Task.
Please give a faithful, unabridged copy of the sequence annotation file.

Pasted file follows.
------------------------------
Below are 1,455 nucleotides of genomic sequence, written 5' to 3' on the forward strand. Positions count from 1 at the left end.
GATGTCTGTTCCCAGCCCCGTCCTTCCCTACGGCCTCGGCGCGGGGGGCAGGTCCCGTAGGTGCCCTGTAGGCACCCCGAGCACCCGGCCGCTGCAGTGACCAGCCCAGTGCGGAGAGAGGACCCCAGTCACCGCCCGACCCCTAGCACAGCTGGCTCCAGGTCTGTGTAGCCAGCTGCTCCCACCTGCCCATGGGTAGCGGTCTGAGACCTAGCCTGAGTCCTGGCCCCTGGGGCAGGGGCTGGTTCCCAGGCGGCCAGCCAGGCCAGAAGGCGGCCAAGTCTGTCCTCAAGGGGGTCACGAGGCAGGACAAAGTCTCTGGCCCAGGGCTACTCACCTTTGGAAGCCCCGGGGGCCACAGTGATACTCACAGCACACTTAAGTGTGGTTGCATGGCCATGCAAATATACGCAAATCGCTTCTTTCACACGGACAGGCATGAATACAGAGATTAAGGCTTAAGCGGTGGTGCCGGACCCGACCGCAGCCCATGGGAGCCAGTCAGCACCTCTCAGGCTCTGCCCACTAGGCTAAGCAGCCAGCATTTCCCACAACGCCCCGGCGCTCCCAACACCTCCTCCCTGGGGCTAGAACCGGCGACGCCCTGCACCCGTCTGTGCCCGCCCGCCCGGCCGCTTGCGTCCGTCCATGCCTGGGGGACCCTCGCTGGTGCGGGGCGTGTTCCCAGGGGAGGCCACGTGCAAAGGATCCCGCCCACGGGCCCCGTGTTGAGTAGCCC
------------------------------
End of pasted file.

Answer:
Below are 1,455 nucleotides of genomic sequence, written 5' to 3' on the forward strand. Positions count from 1 at the left end.
GATGTCTGTTCCCAGCCCCGTCCTTCCCTACGGCCTCGGCGCGGGGGGCAGGTCCCGTAGGTGCCCTGTAGGCACCCCGAGCACCCGGCCGCTGCAGTGACCAGCCCAGTGCGGAGAGAGGACCCCAGTCACCGCCCGACCCCTAGCACAGCTGGCTCCAGGTCTGTGTAGCCAGCTGCTCCCACCTGCCCATGGGTAGCGGTCTGAGACCTAGCCTGAGTCCTGGCCCCTGGGGCAGGGGCTGGTTCCCAGGCGGCCAGCCAGGCCAGAAGGCGGCCAAGTCTGTCCTCAAGGGGGTCACGAGGCAGGACAAAGTCTCTGGCCCAGGGCTACTCACCTTTGGAAGCCCCGGGGGCCACAGTGATACTCACAGCACACTTAAGTGTGGTTGCATGGCCATGCAAATATACGCAAATCGCTTCTTTCACACGGACAGGCATGAATACAGAGATTAAGGCTTAAGCGGTGGTGCCGGACCCGACCGCAGCCCATGGGAGCCAGTCAGCACCTCTCAGGCTCTGCCCACTAGGCTAAGCAGCCAGCATTTCCCACAACGCCCCGGCGCTCCCAACACCTCCTCCCTGGGGCTAGAACCGGCGACGCCCTGCACCCGTCTGTGCCCGCCCGCCCGGCCGCTTGCGTCCGTCCATGCCTGGGGGACCCTCGCTGGTGCGGGGCGTGTTCCCAGGGGAGGCCACGTGCAAAGGATCCCGCCCACGGGCCCCGTGTTGAGTAGCCC